South Korean companies are actually reversing what the development community has done for the last 20 to 30 years in Laos by destroying everything and not taking any responsibility, she said.
Of course, legally there’s no way you can actually make the South Korean government responsible, she added. But there’s accountability for this. The South Korean government needs to explain what happened.
So far, Seoul has sent two disaster relief teams to support relief efforts in the flood-affected areas.
Premrudee Daoroung, coordinator of Project SEVANA South-East Asia and the Laos Dam Investment Monitor, which she set up after the dam disaster to keep an eye on large companies investing in mega-dam projects in Laos, said that some level of investigation has been conducted in South Korea, but that the country should conduct an on-the-ground probe of the dam disaster and its aftermath.
[W]e believe Korea has a legitimate role in providing more support to Laos � more than merely going there to invest in dam projects, she said, according to forum notes provided to RFA by one of the participants.
It is very important to have various ways of working and even of intervening in the process of the present investigation to make it more transparent and really responsive to the situation of thousands people who have lost everything and are still waiting for help, she said.
Because the Korean companies involved in the dam have been silent on the issue, CSOs want assurances that the country’s National Assembly and the office of President Moon Jae-in are taking the issue seriously and will respond in a timely manner, she said.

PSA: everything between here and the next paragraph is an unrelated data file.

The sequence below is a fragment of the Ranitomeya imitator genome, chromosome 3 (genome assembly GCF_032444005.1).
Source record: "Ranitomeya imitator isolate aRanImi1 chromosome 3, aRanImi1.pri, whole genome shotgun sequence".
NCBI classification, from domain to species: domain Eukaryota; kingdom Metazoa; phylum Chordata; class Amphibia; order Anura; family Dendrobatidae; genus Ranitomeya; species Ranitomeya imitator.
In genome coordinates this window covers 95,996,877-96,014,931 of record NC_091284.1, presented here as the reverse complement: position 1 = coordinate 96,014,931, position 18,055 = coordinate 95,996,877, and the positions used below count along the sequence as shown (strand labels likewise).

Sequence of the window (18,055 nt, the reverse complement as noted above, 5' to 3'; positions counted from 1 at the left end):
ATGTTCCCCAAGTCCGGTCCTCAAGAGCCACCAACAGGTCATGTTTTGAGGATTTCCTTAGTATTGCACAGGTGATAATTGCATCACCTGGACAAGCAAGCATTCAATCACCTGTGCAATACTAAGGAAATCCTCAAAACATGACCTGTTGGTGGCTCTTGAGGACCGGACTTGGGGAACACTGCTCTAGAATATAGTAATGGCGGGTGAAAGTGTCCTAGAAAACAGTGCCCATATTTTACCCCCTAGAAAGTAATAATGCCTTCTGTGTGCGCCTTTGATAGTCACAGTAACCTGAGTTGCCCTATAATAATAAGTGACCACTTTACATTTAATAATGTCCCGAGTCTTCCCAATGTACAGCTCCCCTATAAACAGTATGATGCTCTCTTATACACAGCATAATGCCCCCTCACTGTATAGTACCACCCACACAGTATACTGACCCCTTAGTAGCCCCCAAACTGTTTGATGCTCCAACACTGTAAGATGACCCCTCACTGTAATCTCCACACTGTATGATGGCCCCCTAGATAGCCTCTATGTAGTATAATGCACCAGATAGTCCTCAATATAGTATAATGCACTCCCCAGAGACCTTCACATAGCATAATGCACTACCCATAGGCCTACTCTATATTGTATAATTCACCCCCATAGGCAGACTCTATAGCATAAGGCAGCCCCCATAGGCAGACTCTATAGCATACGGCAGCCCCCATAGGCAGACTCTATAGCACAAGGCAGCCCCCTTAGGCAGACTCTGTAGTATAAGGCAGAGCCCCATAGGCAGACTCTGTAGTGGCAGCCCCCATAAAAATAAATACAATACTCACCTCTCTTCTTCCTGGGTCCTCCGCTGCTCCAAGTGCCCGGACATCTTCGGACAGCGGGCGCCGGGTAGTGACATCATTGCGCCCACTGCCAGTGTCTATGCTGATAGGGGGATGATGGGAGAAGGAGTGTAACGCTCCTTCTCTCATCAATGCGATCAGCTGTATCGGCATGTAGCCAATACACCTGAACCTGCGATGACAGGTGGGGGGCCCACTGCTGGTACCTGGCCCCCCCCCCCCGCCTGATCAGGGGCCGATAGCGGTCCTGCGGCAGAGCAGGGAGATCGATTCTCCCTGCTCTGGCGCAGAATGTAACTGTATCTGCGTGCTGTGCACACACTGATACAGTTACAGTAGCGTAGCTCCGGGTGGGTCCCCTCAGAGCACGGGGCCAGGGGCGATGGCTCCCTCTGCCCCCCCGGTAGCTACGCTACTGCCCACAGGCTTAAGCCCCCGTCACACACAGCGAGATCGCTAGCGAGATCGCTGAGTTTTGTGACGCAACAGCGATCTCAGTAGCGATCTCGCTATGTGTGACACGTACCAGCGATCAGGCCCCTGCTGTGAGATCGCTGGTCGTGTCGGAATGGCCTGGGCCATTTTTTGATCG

Speaking to CSOs from South Korea, Thailand, and Cambodia on Tuesday, Kim Sung Whan, the South Korean lawmaker who is a member of the National Assembly’s Trade, Industry, Energy, SMEs, and Startups Committee, noted that SK Engineering & Construction blamed the dam break on heavy rainfall, while Korean Western Power attributed it to substandard construction standard.
Our government would like all the relevant stakeholders to investigate the cause of the collapse, so we can move forward with this issue to the government, he said.
Ryu Sung Jae, senior secretary for public policy in the Korean National Assembly, said his office called the Export-Import (Exim) Bank of Korea, which issues loans to companies undertaking infrastructure projects abroad, to discuss the cause of the dam collapse, but the bank did not provide any clear explanations.
Now the government is keeping a close eye on the reaction of the Exim Bank Korea, and hopes it will reveal the real cause of the dam break to the Korean government, he said. That means [the government] might issue an order to the bank to suspend loans for the two Korean companies.
In response to the catastrophe, the Lao government announced that it was temporarily suspending consideration of new investments in hydropower projects and ordered safety reviews of all existing and under-construction dams. It has also paid compensation to some of those affected.
The operators of the project, which was nearing completion, planned to sell most of the 1,880 gigawatt hours of electricity per year the dam was expected to generate to Thailand.